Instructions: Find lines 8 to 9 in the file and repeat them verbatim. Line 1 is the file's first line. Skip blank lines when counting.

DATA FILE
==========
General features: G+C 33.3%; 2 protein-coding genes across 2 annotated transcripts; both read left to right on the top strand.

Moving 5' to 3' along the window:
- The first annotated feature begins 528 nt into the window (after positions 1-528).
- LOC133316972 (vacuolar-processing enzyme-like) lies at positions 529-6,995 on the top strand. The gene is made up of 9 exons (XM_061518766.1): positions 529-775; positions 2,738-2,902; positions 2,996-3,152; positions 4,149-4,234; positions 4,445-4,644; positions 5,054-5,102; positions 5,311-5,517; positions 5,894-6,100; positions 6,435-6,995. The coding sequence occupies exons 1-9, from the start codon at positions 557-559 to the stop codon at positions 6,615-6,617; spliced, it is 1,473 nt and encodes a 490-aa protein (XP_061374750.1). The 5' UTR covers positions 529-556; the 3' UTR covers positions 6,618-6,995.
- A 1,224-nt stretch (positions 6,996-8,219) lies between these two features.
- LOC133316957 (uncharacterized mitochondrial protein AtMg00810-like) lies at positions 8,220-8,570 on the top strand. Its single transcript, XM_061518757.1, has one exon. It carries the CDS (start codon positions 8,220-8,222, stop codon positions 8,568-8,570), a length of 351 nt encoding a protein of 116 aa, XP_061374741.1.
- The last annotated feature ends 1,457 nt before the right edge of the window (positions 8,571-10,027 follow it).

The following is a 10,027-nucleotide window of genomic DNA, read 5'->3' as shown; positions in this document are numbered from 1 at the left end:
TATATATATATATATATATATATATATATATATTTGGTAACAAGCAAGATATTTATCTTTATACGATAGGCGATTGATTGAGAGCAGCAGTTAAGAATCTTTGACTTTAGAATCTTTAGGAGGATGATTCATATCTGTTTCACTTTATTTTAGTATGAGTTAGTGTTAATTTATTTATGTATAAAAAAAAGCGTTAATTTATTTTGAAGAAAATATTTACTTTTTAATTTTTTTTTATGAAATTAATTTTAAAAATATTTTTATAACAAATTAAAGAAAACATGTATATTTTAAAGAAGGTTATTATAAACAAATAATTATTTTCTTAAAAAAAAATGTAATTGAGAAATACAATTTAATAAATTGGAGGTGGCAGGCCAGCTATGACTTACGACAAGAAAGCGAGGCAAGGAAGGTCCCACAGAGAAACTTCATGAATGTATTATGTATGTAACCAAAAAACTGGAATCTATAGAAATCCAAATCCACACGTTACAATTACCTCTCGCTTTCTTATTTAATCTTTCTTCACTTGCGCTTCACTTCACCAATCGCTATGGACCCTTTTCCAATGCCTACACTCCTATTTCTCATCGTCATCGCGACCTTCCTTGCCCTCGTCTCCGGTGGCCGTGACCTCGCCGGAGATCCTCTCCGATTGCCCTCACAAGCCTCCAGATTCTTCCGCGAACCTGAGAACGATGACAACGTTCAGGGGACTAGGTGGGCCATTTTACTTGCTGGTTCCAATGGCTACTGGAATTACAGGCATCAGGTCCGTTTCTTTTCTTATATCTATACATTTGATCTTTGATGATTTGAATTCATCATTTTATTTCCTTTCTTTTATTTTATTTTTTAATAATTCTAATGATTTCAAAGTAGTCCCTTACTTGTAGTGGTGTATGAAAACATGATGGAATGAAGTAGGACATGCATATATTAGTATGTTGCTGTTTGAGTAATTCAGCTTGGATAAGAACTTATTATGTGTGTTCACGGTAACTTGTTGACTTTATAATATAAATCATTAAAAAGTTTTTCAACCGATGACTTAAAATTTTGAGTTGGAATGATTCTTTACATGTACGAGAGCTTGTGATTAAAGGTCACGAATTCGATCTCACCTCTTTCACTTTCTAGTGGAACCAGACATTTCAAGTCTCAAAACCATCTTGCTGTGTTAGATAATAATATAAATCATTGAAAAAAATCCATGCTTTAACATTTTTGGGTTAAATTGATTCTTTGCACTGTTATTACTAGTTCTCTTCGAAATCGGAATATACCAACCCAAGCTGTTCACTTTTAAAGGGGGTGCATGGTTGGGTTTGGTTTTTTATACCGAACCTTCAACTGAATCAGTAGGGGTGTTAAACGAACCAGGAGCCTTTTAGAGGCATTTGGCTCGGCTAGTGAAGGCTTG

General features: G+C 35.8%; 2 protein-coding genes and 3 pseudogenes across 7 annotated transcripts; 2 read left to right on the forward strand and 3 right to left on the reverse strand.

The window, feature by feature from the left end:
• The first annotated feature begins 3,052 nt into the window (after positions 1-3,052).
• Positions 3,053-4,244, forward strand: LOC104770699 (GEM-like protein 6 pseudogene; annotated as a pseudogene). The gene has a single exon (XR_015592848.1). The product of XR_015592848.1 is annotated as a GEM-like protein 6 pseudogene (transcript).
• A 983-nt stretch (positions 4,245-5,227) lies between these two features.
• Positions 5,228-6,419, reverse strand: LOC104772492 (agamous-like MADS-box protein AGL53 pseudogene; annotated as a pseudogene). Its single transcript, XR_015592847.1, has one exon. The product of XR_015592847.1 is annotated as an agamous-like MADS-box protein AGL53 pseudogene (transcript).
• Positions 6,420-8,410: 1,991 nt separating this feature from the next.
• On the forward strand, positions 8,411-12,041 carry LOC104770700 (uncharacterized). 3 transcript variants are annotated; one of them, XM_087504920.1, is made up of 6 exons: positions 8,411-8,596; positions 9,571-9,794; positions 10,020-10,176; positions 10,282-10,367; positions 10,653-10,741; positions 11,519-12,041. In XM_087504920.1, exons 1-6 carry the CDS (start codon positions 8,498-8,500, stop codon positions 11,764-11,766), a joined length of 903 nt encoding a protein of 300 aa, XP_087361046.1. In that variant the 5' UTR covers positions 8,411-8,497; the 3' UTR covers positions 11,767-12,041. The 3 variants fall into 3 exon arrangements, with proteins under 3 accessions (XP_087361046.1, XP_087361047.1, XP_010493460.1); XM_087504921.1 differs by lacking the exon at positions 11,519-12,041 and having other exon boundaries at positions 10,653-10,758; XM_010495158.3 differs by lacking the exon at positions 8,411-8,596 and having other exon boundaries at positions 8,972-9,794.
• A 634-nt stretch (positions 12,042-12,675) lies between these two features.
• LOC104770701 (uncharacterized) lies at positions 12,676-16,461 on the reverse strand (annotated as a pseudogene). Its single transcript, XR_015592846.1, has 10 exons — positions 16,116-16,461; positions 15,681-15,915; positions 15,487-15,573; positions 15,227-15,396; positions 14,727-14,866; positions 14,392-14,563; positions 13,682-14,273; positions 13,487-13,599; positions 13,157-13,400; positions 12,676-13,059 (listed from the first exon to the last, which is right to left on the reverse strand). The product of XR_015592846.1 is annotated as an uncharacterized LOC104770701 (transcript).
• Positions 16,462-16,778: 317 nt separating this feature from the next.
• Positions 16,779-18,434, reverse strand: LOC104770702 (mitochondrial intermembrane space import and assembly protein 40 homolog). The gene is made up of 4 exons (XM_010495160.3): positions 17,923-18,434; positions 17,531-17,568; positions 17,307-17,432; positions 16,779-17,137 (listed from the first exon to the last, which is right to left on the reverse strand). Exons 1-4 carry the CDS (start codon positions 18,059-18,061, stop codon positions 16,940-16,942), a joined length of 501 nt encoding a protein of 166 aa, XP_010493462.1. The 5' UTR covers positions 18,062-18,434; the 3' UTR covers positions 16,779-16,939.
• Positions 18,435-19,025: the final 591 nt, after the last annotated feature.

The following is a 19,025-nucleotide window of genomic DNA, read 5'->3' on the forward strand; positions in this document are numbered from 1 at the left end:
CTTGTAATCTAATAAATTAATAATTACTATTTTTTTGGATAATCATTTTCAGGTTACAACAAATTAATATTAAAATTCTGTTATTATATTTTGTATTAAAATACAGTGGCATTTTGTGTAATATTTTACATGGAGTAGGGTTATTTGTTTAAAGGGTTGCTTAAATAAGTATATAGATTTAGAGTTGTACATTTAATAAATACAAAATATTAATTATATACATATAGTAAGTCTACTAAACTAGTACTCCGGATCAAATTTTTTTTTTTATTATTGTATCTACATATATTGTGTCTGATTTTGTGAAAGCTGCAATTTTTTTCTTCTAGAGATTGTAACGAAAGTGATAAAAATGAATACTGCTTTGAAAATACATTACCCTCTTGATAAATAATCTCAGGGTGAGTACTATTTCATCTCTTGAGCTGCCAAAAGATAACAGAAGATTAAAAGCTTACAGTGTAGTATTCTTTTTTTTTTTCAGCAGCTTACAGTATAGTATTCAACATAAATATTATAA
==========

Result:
The following is a 10,027-nucleotide window of genomic DNA, read 5'->3' as shown; positions in this document are numbered from 1 at the left end:
TATATATATATATATATATATATATATATATATTTGGTAACAAGCAAGATATTTATCTTTATACGATAGGCGATTGATTGAGAGCAGCAGTTAAGAATCTTTGACTTTAGAATCTTTAGGAGGATGATTCATATCTGTTTCACTTTATTTTAGTATGAGTTAGTGTTAATTTATTTATGTATAAAAAAAAGCGTTAATTTATTTTGAAGAAAATATTTACTTTTTAATTTTTTTTTATGAAATTAATTTTAAAAATATTTTTATAACAAATTAAAGAAAACATGTATATTTTAAAGAAGGTTATTATAAACAAATAATTATTTTCTTAAAAAAAAATGTAATTGAGAAATACAATTTAATAAATTGGAGGTGGCAGGCCAGCTATGACTTACGACAAGAAAGCGAGGCAAGGAAGGTCCCACAGAGAAACTTCATGAATGTATTATGTATGTAACCAAAAAACTGGAATCTATAGAAATCCAAATCCACACGTTACAATTACCTCTCGCTTTCTTATTTAATCTTTCTTCACTTGCGCTTCACTTCACCAATCGCTATGGACCCTTTTCCAATGCCTACACTCCTATTTCTCATCGTCATCGCGACCTTCCTTGCCCTCGTCTCCGGTGGCCGTGACCTCGCCGGAGATCCTCTCCGATTGCCCTCACAAGCCTCCAGATTCTTCCGCGAACCTGAGAACGATGACAACGTTCAGGGGACTAGGTGGGCCATTTTACTTGCTGGTTCCAATGGCTACTGGAATTACAGGCATCAGGTCCGTTTCTTTTCTTATATCTATACATTTGATCTTTGATGATTTGAATTCATCATTTTATTTCCTTTCTTTTATTTTATTTTTTAATAATTCTAATGATTTCAAAGTAGTCCCTTACTTGTAGTGGTGTATGAAAACATGATGGAATGAAGTAGGACATGCATATATTAGTATGTTGCTGTTTGAGTAATTCAGCTTGGATAAGAACTTATTATGTGTGTTCACGGTAACTTGTTGACTTTATAATATAAATCATTAAAAAGTTTTTCAACCGATGACTTAAAATTTTGAGTTGGAATGATTCTTTACATGTACGAGAGCTTGTGATTAAAGGTCACGAATTCGATCTCACCTCTTTCACTTTCTAGTGGAACCAGACATTTCAAGTCTCAAAACCATCTTGCTGTGTTAGATAATAATATAAATCATTGAAAAAAATCCATGCTTTAACATTTTTGGGTTAAATTGATTCTTTGCACTGTTATTACTAGTTCTCTTCGAAATCGGAATATACCAACCCAAGCTGTTCACTTTTAAAGGGGGTGCATGGTTGGGTTTGGTTTTTTATACCGAACCTTCAACTGAATCAGTAGGGGTGTTAAACGAACCAGGAGCCTTTTAGAGGCATTTGGCTCGGCTAGTGAAGGCTTG